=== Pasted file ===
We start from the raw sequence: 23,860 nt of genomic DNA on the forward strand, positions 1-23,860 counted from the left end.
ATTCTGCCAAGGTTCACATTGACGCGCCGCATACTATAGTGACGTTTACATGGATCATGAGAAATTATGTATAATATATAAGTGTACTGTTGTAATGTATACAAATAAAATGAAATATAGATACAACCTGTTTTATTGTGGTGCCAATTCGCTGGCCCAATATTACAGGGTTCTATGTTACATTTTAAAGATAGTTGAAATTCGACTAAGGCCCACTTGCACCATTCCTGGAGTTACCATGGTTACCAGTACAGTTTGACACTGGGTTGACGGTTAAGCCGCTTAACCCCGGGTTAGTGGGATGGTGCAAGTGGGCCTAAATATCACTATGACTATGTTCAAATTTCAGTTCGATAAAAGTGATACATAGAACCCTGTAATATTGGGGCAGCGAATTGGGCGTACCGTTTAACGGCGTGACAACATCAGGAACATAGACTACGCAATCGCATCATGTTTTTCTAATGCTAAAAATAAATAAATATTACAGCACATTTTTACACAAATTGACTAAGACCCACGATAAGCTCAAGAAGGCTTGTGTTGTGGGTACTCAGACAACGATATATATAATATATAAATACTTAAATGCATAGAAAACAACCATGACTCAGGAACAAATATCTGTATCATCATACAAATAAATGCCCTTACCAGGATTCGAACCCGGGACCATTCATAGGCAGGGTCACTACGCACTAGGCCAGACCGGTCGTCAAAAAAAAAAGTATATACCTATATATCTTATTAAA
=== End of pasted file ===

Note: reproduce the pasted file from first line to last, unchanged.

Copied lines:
We start from the raw sequence: 23,860 nt of genomic DNA on the forward strand, positions 1-23,860 counted from the left end.
ATTCTGCCAAGGTTCACATTGACGCGCCGCATACTATAGTGACGTTTACATGGATCATGAGAAATTATGTATAATATATAAGTGTACTGTTGTAATGTATACAAATAAAATGAAATATAGATACAACCTGTTTTATTGTGGTGCCAATTCGCTGGCCCAATATTACAGGGTTCTATGTTACATTTTAAAGATAGTTGAAATTCGACTAAGGCCCACTTGCACCATTCCTGGAGTTACCATGGTTACCAGTACAGTTTGACACTGGGTTGACGGTTAAGCCGCTTAACCCCGGGTTAGTGGGATGGTGCAAGTGGGCCTAAATATCACTATGACTATGTTCAAATTTCAGTTCGATAAAAGTGATACATAGAACCCTGTAATATTGGGGCAGCGAATTGGGCGTACCGTTTAACGGCGTGACAACATCAGGAACATAGACTACGCAATCGCATCATGTTTTTCTAATGCTAAAAATAAATAAATATTACAGCACATTTTTACACAAATTGACTAAGACCCACGATAAGCTCAAGAAGGCTTGTGTTGTGGGTACTCAGACAACGATATATATAATATATAAATACTTAAATGCATAGAAAACAACCATGACTCAGGAACAAATATCTGTATCATCATACAAATAAATGCCCTTACCAGGATTCGAACCCGGGACCATTCATAGGCAGGGTCACTACGCACTAGGCCAGACCGGTCGTCAAAAAAAAAAGTATATACCTATATATCTTATTAAA